In line with a previous article on immune cell populations in AIH, no difference was found in the composition of major B-cell populations of patients with AIH compared with healthy controls.
It is possible that, owing to a limited number of samples and the use of frozen material, more delicate changes may have been missed and changes in absolute cell numbers could not be addressed. Plasma cells were not analysed in this study as the vast majority reside in the bone marrow, which we could not sample in this study, whereas the percentage of circulating plasma cells could not be determined because of the use of frozen PBMCs. An increase in BAFF led to a shift to more naïve B cells and less nonclass-switched and class-switched memory B cells. BAFF stimulates survival of especially transitional and naïve B cells, whereas memory cells are not dependent on BAFF, which explains this shift.
This shift shows that, most likely, BAFF is not only a biomarker but also an active cytokine influencing the circulating B cells in patients with AIH. However, this should be further investigated in trials where BAFF inhibition is tested. These shifts in B-cell immunity might explain differences in presentation and treatment response, but more research into this important question is necessary.
Autoimmunity-associated B cells were increased in patients with AIH. This subset is expanded in patients with chronic infection and autoimmune diseases.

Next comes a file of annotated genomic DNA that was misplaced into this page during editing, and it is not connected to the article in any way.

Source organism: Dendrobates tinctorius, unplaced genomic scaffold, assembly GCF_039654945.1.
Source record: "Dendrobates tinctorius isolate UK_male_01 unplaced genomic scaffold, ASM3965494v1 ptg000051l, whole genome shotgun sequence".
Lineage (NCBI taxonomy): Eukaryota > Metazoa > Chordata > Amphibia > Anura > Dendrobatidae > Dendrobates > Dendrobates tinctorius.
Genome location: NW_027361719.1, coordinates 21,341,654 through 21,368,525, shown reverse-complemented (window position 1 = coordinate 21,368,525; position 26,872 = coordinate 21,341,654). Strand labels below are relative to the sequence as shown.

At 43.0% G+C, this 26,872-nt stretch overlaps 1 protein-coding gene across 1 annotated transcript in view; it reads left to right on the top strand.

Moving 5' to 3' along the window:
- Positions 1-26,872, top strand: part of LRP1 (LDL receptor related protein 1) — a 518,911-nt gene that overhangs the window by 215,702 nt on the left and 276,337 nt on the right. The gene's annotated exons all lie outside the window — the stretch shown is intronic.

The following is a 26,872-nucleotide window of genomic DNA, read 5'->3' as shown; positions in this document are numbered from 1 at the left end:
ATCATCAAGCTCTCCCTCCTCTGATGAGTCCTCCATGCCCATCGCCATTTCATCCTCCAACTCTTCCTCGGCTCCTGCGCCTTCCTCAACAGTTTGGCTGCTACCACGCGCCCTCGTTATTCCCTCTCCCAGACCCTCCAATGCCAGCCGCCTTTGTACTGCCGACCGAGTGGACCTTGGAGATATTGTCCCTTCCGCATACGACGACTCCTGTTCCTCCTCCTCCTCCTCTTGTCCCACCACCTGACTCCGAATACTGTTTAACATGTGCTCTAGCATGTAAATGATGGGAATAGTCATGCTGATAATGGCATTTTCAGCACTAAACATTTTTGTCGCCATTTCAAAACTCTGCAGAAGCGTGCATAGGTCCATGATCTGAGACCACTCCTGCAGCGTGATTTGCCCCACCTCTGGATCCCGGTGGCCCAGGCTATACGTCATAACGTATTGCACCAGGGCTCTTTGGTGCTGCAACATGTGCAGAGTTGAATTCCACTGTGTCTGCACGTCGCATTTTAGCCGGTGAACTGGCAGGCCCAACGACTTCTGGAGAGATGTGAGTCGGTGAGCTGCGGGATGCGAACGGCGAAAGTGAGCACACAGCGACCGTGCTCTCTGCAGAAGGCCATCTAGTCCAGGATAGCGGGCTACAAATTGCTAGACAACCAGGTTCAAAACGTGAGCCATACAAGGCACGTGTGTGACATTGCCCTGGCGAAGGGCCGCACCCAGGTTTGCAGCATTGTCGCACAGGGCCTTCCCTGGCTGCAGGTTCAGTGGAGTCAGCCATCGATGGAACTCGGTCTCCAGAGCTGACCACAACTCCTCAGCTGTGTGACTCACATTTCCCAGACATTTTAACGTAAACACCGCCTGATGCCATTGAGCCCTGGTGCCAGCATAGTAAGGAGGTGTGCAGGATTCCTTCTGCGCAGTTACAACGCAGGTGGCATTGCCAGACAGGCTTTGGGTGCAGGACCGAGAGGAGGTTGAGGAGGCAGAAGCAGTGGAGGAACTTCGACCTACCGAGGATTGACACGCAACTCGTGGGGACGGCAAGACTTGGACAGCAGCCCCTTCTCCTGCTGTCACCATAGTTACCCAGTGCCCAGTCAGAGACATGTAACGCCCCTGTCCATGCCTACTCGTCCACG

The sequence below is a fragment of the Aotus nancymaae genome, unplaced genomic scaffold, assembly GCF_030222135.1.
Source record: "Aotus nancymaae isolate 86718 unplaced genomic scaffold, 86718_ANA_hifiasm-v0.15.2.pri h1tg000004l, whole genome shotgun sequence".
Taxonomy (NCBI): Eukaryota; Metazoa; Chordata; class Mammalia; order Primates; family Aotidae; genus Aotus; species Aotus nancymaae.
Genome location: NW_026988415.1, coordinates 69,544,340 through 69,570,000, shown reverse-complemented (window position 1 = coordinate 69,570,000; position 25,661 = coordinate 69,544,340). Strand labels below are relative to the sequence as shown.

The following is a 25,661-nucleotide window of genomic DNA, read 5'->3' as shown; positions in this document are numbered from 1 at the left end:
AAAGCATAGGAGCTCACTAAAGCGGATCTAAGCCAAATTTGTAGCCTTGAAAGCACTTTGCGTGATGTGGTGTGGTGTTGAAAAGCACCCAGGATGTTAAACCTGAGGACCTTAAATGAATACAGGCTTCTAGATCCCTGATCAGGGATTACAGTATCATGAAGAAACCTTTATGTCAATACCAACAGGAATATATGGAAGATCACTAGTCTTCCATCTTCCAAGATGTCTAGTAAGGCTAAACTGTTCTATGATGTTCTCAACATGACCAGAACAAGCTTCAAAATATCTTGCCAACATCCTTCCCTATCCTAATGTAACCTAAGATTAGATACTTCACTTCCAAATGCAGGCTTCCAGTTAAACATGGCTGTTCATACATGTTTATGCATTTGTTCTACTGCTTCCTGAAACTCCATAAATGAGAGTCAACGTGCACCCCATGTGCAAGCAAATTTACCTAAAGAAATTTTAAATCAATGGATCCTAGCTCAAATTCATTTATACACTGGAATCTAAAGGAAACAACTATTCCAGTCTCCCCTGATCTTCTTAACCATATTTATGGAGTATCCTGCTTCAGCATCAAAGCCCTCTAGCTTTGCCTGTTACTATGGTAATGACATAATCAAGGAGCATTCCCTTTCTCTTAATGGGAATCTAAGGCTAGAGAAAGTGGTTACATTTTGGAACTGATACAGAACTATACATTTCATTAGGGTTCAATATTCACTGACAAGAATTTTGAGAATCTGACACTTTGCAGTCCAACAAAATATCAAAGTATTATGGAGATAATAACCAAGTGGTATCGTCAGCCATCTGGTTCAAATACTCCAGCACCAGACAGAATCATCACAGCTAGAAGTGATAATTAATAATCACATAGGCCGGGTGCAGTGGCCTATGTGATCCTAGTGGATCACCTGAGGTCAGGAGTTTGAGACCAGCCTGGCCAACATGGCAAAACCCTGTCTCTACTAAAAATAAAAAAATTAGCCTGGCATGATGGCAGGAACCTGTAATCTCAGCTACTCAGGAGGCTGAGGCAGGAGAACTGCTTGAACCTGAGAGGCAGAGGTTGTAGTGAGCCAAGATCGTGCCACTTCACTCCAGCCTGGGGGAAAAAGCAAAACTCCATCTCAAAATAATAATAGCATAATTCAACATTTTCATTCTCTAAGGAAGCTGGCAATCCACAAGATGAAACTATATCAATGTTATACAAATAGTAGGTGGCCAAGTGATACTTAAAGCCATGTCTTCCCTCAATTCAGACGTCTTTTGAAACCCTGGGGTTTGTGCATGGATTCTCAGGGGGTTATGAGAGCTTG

More research is needed to fully elucidate the role of these cells in AIH and autoimmune disease in general.
Surprisingly, BAFF and IL-21 levels were not or only weakly correlated with the total IgG level. In contrast to BAFF and IL-21, IgG level at diagnosis was not correlated with treatment response or long-term outcome.
The identification of these immunological phenotypes may provide opportunities for personalised medicine in patients with AIH in the future. For patients with high BAFF, inhibitors of BAFF are a potential new treatment option in AIH. Recently, a case report was published of 2 difficult-to-treat patients with AIH who responded well to BAFF inhibition.
BAFF levels were not measured in this case report. It would be interesting to know if BAFF levels were correlated with the treatment effect of BAFF inhibitors. The results of the currently ongoing phase II/III trial (NCT03217422) are eagerly awaited.
For patients with high IL-21 with a more cholestatic profile, adding UDCA could be a good option to possibly improve treatment response with few adverse effects. Screening for PSC using MRCP could be considered in these patients. A future treatment option for these patients might be low-dose IL-2, an inhibitor of IL-21. Recently, 2 patients with AIH were reported to be treated with low dose IL-2 with good clinical response in 1 patient.
As AIH has different presentations, it is not surprising that different immunological phenotypes exist in patients with AIH. These could point towards different underlying immunological mechanisms that can all result in the AIH phenotype. In this study, a differentiation between 3 B-cell marker-based phenotypes with different presentation and treatment response was created, which can be used in the future for treatment differentiation: patients with high BAFF might benefit from BAFF inhibition, whereas patients with high IL-21 might benefit more from UDCA and/or low-dose IL-2 treatment. Additional studies are required to further elucidate the role of B-cell immunity and relation to treatment outcome in AIH.
MB was supported by unrestricted grants from Zambon Pharma, the Netherlands.
Bm1–Bm5 classification of peripheral blood B cells reveals circulating germinal center founder cells in healthy individuals and disturbance in the B cell subpopulations in patients with primary Sjögren's syndrome.